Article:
This comment will propose that a minimal right to arrange is conferred with the right to perform where there is either no arrangement available, or the available arrangements are not suitable for use by the given ensemble. The extent to which the director may copy and edit purchased music will be described. It will also be argued that profits from performance may be retained by the performing group and that no notice is required to be given to the copyright owner for such use. Finally, the practice of recording the group's performances will be explored, and it will be concluded that utilization of statutory privileges can serve as an additional avenue to allow preparation of derivative works.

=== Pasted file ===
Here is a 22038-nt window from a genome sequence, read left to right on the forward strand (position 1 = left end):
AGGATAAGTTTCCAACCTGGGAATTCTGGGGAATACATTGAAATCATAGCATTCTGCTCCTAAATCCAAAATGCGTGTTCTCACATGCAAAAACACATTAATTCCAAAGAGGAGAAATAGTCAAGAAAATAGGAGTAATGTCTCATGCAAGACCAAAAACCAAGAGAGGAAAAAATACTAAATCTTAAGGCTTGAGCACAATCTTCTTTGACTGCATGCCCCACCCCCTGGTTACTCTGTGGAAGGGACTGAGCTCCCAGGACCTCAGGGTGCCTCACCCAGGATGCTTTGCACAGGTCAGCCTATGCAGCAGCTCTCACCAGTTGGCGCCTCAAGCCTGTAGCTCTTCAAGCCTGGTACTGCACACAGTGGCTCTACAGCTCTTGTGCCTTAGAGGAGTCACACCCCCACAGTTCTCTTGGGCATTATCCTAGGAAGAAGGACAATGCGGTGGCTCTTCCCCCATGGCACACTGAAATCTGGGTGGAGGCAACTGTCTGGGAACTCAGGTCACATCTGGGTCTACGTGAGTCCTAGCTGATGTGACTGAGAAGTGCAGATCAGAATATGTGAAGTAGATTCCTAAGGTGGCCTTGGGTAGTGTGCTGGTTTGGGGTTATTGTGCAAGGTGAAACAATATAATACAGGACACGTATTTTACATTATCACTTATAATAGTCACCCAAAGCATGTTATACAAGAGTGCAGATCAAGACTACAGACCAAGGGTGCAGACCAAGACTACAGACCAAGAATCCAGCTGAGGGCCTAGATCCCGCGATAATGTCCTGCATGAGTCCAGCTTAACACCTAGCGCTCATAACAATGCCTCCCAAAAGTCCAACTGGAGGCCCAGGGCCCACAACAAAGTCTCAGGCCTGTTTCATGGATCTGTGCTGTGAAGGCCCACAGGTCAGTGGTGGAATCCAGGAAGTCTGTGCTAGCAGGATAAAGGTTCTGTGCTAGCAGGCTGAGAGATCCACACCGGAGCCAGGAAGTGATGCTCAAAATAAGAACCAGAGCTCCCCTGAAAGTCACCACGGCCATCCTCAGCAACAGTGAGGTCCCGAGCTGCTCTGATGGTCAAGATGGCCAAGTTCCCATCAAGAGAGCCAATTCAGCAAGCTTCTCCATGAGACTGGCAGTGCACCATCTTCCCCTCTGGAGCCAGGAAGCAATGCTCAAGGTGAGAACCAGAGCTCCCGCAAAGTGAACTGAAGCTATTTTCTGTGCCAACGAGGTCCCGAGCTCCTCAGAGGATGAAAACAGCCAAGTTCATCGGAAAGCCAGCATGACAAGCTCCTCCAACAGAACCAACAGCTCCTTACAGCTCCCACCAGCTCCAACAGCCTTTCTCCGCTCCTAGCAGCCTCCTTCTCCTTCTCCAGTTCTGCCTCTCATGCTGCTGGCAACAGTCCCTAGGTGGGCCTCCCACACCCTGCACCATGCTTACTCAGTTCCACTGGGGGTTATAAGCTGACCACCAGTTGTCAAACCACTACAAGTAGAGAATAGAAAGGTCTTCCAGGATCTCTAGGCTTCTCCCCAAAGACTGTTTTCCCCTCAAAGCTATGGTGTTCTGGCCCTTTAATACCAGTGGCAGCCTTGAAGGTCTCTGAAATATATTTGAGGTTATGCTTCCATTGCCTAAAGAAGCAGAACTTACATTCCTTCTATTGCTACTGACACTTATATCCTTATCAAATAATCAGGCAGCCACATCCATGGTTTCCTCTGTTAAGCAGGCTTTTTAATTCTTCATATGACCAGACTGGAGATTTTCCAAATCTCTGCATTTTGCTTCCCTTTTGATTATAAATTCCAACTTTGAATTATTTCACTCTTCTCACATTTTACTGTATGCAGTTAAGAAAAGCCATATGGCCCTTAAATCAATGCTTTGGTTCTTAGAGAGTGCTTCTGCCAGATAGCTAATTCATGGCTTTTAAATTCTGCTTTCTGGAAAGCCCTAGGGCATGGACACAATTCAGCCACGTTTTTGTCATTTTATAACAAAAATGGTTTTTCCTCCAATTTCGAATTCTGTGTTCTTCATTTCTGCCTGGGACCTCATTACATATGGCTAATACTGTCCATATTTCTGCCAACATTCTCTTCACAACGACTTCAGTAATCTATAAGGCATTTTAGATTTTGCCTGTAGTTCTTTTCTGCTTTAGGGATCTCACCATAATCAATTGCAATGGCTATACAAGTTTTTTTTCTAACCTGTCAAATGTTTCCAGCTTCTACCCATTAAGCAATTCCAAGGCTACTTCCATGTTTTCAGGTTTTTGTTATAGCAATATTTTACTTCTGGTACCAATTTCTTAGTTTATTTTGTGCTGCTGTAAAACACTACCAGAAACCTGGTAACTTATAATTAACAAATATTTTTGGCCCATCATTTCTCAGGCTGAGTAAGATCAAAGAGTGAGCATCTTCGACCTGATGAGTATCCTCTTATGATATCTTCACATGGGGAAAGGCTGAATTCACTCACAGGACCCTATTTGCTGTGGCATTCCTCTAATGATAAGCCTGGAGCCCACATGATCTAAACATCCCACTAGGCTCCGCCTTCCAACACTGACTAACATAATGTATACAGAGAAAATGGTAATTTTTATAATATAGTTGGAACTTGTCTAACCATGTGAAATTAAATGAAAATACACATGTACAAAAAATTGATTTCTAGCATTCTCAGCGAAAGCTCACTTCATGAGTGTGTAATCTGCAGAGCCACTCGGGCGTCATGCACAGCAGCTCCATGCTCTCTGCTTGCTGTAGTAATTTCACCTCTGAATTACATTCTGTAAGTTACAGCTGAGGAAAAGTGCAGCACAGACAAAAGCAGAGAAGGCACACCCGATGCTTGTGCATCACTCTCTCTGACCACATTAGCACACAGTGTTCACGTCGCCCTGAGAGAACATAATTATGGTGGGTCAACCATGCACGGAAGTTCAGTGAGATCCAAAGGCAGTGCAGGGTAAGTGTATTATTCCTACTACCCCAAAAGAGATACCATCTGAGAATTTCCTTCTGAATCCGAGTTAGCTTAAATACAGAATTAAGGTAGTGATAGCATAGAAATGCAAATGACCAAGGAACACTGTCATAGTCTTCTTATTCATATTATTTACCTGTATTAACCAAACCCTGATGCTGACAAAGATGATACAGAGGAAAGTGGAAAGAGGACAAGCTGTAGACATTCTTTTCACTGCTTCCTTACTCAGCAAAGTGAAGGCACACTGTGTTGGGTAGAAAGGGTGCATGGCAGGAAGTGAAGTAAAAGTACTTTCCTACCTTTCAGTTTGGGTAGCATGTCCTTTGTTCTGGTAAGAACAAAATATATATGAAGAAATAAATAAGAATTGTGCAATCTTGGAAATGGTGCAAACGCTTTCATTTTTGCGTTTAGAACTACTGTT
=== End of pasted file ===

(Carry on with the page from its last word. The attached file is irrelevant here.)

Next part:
College of Law
Northern Illinois University Law Review
Siegel, Richard J.
"Non-Profit Musical Performance Societies and the 1976 Copyright Act: Selected Problems and Possible Solutions,"
Northern Illinois University Law Review: Vol. 2:
2, Article 4.
Available at: https://huskiecommons.lib.niu.edu/niulr/vol2/iss2/4
Richard J. Siegel, Comment, Non-Profit Musical Performance Societies and the 1976 Copyright Act: Selected Problems and Possible Solutions, 2 N. Ill. U. L. Rev. 449 (1982).